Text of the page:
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Slow Motion Coup d'Etat: Global Trade Agreements and the Displacement of Democracy
In the 1980s, the same ideological and business interests behind the Thatcher and Reagan “revolutions” opened a second front in their campaign to create a world in which the role of government would be shrunk and the fulfillment of basic human rights and needs would be left to the mercies of markets and corporations.
Their strategy was to transform the 1947 General Agreement on Tariffs and Trade (GATT) into a powerful new system of global governance that would fence in the permissible scope of accountable democratic governance. This new system of global governance was envisioned to be an instrument to implement one-size-fits-all, within scores of countries, the policies that would enable corporate rule to thrive.
The GATT was a narrowly-cast 20-page trade pact created after World War II to set tariff rates and quota levels for trade in goods between countries. Countries met several times a decade for a “round” of GATT negotiations during which they agreed to cut tariffs or quotas further. In the United States and some other nations, these new tariff and quota terms would then be brought to legislative bodies for approval. However, because the narrowly construed GATT and the notion of free trade generally enjoyed broad support, these votes in the U.S. Congress were not controversial.
Press and parliamentarians assumed it was business as usual when GATT signatories met in Uruguay in the mid-1980s to launch a periodic round of GATT talks. This lack of scrutiny made these obscure “Uruguay Round” GATT negotiations an ideal Trojan horse within which an expansive non-trade policy agenda could be developed and signed, and that could then be rolled in disguise through legislatures.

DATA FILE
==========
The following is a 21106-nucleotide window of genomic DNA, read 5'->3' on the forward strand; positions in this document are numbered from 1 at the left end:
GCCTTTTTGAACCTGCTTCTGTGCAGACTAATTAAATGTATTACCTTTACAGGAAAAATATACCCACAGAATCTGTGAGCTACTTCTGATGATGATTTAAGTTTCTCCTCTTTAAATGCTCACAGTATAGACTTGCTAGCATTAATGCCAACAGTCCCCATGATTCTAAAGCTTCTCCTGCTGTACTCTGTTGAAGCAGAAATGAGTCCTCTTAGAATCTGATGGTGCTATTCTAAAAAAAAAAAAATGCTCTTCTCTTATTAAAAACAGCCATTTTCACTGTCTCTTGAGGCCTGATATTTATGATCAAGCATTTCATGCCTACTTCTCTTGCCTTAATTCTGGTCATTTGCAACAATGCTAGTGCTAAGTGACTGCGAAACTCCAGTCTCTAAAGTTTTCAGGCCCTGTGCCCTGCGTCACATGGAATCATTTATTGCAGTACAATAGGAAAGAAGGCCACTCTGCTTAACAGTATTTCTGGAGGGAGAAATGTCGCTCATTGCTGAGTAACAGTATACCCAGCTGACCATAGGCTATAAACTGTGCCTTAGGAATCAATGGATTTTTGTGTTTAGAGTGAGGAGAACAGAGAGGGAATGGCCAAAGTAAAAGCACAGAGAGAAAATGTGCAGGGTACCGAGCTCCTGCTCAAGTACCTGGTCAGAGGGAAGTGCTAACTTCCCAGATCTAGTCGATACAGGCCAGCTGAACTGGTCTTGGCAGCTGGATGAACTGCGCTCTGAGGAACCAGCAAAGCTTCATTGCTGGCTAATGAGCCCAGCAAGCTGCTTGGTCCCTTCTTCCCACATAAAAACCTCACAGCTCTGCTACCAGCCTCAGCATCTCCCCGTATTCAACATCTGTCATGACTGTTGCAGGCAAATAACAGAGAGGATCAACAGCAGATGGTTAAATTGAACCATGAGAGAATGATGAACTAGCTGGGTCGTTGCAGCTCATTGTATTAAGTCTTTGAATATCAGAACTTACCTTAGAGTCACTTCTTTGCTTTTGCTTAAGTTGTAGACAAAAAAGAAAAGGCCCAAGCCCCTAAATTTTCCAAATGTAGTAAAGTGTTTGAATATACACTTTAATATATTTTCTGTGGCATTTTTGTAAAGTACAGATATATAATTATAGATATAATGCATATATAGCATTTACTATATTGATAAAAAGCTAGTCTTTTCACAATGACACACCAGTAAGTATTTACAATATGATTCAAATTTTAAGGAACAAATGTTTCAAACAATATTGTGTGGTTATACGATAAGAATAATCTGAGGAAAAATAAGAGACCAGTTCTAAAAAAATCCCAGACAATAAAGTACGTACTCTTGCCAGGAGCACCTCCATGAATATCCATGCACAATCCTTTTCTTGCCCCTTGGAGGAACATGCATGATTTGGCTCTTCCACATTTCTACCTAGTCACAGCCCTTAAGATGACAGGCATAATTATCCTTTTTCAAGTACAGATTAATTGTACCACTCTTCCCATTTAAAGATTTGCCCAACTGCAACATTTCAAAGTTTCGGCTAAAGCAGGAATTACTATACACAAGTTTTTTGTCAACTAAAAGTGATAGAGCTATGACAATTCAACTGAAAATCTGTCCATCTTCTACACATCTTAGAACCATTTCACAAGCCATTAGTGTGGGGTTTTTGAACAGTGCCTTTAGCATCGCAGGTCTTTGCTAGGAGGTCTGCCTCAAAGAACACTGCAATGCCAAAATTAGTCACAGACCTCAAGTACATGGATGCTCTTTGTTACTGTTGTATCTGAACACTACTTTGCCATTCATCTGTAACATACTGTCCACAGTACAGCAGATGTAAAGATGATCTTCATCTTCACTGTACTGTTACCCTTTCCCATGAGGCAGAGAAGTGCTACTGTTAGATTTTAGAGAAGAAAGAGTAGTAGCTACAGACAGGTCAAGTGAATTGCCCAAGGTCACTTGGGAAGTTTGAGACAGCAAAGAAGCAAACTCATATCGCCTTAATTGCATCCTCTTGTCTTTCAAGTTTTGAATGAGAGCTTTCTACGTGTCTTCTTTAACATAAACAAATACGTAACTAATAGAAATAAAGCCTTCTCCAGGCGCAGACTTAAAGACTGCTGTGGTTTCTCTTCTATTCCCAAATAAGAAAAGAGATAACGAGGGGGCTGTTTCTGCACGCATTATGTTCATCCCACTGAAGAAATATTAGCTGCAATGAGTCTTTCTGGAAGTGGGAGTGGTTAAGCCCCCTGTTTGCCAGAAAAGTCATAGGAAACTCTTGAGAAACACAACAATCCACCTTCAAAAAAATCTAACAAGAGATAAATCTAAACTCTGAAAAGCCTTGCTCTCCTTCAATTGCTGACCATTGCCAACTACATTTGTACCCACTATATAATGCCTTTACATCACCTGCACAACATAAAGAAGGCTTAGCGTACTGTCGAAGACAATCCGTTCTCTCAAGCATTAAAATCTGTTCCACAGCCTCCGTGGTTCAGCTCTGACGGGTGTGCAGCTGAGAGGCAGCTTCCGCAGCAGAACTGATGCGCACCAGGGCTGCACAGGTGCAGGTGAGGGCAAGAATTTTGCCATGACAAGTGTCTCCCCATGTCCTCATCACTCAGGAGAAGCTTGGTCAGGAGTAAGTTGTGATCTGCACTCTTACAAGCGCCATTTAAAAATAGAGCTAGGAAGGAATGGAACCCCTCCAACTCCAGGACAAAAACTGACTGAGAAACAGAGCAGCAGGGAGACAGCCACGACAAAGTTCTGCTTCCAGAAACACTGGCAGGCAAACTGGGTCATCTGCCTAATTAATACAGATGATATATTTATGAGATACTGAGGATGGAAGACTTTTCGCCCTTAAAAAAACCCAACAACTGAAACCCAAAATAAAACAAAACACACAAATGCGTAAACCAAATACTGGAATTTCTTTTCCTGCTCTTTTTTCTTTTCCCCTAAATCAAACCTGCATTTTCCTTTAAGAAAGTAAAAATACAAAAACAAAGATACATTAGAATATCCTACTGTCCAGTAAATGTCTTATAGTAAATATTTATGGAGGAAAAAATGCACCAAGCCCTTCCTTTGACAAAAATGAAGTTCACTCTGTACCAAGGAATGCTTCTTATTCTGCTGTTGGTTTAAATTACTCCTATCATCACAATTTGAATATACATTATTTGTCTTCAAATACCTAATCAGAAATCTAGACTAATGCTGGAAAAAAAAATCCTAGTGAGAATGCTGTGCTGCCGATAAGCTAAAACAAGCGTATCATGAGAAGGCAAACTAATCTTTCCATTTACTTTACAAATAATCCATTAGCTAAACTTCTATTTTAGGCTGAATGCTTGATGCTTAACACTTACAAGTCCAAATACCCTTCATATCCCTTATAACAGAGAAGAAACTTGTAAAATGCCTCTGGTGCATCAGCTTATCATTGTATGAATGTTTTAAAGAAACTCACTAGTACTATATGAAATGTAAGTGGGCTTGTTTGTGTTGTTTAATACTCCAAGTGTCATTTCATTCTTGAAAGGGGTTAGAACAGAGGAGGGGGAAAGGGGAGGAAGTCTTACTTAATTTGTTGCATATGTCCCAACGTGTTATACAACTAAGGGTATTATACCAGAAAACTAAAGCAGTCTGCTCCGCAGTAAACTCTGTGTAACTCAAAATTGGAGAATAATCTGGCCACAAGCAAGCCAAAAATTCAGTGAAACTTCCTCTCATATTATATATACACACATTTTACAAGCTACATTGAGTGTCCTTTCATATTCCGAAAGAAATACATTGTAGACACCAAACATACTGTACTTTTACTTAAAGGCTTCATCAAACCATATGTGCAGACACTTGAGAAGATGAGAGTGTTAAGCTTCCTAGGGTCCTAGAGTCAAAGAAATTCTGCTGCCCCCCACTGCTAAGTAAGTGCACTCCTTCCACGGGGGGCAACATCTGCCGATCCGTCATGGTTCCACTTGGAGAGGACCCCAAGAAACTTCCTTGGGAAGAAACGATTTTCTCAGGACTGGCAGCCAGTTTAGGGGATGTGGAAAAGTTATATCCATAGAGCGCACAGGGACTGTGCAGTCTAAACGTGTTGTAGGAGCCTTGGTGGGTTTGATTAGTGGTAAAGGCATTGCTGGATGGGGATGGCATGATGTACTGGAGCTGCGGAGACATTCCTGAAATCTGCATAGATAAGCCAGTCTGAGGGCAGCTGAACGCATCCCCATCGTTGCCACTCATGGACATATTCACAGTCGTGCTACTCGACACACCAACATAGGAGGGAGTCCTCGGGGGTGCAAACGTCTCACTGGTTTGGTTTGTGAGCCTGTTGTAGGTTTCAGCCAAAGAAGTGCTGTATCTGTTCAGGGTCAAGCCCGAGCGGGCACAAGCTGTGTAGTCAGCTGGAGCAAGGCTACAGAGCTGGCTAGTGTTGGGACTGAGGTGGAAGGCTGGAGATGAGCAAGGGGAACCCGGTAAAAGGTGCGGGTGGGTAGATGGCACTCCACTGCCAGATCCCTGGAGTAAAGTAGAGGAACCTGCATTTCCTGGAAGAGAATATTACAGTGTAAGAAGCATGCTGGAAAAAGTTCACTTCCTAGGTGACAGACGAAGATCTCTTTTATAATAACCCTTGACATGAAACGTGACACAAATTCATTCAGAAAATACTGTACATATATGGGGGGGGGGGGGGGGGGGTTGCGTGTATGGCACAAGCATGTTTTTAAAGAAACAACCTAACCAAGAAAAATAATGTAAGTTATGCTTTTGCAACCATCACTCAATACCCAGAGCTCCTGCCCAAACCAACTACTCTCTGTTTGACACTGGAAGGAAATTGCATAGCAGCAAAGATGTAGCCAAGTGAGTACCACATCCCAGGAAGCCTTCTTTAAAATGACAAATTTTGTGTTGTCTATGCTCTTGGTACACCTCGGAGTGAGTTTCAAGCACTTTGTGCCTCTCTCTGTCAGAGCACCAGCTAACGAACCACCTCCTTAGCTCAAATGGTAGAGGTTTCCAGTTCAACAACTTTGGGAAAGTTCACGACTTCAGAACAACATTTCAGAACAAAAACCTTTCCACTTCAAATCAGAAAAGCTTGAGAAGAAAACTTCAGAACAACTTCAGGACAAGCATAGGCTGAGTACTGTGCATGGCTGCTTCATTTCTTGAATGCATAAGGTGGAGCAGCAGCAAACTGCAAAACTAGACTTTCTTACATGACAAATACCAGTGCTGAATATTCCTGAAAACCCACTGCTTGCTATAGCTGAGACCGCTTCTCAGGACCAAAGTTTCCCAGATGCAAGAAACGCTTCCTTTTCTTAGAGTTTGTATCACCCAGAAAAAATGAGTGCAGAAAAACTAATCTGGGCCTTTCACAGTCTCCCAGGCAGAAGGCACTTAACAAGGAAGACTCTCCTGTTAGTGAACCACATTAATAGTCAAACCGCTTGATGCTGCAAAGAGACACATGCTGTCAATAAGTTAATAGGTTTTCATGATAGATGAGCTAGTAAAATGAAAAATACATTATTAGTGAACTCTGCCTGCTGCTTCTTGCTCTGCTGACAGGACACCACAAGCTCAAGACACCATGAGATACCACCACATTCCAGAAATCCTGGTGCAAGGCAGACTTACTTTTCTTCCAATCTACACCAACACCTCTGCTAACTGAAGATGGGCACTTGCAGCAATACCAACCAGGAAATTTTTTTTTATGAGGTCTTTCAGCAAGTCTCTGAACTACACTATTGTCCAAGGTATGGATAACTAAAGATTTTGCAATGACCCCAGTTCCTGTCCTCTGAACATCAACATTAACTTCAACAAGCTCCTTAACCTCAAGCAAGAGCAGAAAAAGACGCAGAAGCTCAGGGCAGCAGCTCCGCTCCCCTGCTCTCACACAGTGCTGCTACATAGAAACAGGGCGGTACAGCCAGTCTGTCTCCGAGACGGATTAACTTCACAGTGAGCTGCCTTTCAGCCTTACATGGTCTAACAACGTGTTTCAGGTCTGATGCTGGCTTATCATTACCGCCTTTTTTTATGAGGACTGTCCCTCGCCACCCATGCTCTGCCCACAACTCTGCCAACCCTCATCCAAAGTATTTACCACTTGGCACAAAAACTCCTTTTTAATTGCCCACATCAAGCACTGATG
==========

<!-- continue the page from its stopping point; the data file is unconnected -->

The Uruguay Round eventually resulted in the creation of the World Trade Organization (WTO) in 1995. The WTO totally transformed the nature and scope of “trade” agreements — replacing a relatively brief list of objective norms (domestic and foreign goods must be treated the same, for example) that only applied to trade in goods between nations. The WTO in contrast sets subjective policy — establishing, for example, how safe a country may choose to make its food supply through regulation — and imposed policies on a range of issues reaching far beyond trade, including patents, investment rules and matters related to the service sector. Contained within the legislation implementing the WTO and in the pact’s 900 pages were many Reagan Administration proposals that already had been specifically rejected by the then-Democratic Party-controlled U.S. Congress.
During the same period as the GATT Uruguay Round negotiations, the Reagan administration also proposed negotiating new regional “free trade agreements.” A U.S.-Canada Free Trade Agreement was launched in 1988 and was replaced by the North American Free Trade Agreement (NAFTA) in 1994. Like the WTO, NAFTA exploded the boundaries of what was included in so-called trade agreements. The deals are more accurately dubbed corporate globalization agreements.
Regulating gov’t, deregulating business
International commercial agreements, like WTO and NAFTA, include a broad deregulatory agenda, slashing food safety, environmental and other public interest protections by labeling them “illegal trade barriers” that must be eliminated.
These pacts also promote commodification of common resources by, for instance, requiring signatory countries to issue patents on plant varieties or traditional medicinal plant uses so that the planet’s natural biodiversity and the common heritage of the planet’s people can be transformed into tradable units of property for profit.